I have no problem admitting that when I first heard about the ice bucket challenge, I was skeptical. I figured it wouldn’t take off. I thought people would make videos rather than donate.

I was wholly and completely wrong.

But my point here is not to preach at you nor to address the multitude of concerns—both real and contrived—people have about the ice bucket challenge. I’m here to talk about marketing, and the ice bucket challenge is an ideal teachable moment for anyone wanting to market anything, especially books.

ALS is like a less-known book or author. It might have sounded familiar to some people because of Lou Gehrig, but far more had no idea what it is. It’s not cancer or diabetes, of which everyone is aware; I have Type I diabetes, and nobody has ever said, “Diabetes? What’s that?” I mean, there’s misunderstanding out there about well-known diseases, but for many, “awareness” is not a reasonable goal. That would be like Michael Connelly or Stephen King undertaking a brand-building campaign.

When anything “goes viral” (I hate that phrase), there’s talk about the “marketing genius” (and that one) behind it. The reality, though, is that no marketing person, genius or otherwise, can know with certainty when a campaign is going to work. I’ve seen brilliant ones fall flat more times than I can remember. But that doesn’t stop us trying.

The ice bucket challenge has certainly raised awareness—it’s gotten people talking about ALS and learning about it. But has it incited action beyond thousands of videos of people getting soaked with ice water? It has indeed. More than $53 million as I type this.

So what’s the lesson? First, that awareness and action are separate, and each has value. If, for example, you’re measuring your marketing activities only by book sales, you’re missing out. Likewise, if you’re not tracking marketing’s impact on sales, you’re doing it wrong. I think part of the reason the ice bucket challenge has worked so well is that it gave people a choice from the outset: donate $100 or dump ice water on yourself. It wasn’t set up to require one or the other for participation.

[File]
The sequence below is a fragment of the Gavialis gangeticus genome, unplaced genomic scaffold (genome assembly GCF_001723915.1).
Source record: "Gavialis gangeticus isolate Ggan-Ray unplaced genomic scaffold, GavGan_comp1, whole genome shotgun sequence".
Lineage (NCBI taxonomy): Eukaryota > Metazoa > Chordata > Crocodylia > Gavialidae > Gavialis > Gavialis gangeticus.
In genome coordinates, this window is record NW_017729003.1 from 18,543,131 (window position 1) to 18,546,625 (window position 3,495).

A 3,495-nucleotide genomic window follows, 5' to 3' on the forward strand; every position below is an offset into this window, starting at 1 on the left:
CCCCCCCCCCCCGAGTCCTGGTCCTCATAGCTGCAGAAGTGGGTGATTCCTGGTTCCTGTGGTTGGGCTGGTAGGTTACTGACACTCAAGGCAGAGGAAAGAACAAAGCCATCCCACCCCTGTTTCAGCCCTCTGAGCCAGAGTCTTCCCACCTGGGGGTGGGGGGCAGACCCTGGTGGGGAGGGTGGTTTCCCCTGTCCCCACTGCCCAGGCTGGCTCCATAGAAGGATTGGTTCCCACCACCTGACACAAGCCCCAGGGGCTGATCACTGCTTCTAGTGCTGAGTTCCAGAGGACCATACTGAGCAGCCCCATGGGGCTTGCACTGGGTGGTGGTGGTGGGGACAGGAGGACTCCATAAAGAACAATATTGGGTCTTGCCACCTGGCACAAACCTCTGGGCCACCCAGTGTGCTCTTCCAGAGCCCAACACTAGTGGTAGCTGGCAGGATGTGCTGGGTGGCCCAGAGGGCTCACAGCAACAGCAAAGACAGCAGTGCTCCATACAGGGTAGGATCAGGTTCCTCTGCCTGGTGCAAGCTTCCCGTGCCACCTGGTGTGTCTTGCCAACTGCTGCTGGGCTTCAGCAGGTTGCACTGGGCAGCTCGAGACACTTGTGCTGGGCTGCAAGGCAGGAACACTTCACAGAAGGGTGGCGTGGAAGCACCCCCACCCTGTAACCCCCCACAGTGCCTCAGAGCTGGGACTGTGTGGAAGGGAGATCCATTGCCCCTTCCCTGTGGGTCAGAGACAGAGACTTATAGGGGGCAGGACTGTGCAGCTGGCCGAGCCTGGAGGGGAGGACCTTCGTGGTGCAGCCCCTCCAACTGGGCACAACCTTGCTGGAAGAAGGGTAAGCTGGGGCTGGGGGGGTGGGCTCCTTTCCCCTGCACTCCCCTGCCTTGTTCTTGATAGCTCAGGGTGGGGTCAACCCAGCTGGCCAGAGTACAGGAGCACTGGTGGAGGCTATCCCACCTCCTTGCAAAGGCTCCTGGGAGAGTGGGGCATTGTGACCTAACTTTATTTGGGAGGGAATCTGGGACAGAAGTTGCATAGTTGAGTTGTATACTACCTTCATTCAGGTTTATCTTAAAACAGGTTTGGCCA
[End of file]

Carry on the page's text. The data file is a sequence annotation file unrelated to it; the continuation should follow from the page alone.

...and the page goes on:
Compare this to pre-order promotional campaigns, most of which deliver minimal (if any) ROI. Those campaigns usually require readers to take one fairly complicated path: preorder the book, submit your proof of purchase, and wait to hear whether you’ve won. I’m much more a fan of recognizing that for the vast majority of consumers, books are an immediate-gratification purchase, and brand building in advance of a book launch is going to have a stronger impact on sales than a complicated preorder campaign.

There’s one more marketing lesson from the ice bucket challenge, too. Simply put, it’s that you need to be nimble in your marketing. If something isn’t working, stop doing it. In this case, if you’re still devoting time and energy to delineating all the reasons you think the ice bucket challenge is dumb and/or silly and/or stupid (It wastes water! It’s just people taking selfie videos! I just love being snarky!), you’re long past the point where you were doing yourself—or your brand—any favors. I’m not suggesting you participate, but don’t hold on to broadcasting your position to the point it drives readers—your customers—away.

Finally, if you haven’t already, I suggest you read Ben LeRoy’s post on this topic.

For the record, there is not now nor will there be a video of me involving ice water. I hate cold water. So I donated instead. If you would like to do so, you can at http://www.alsa.org/donate.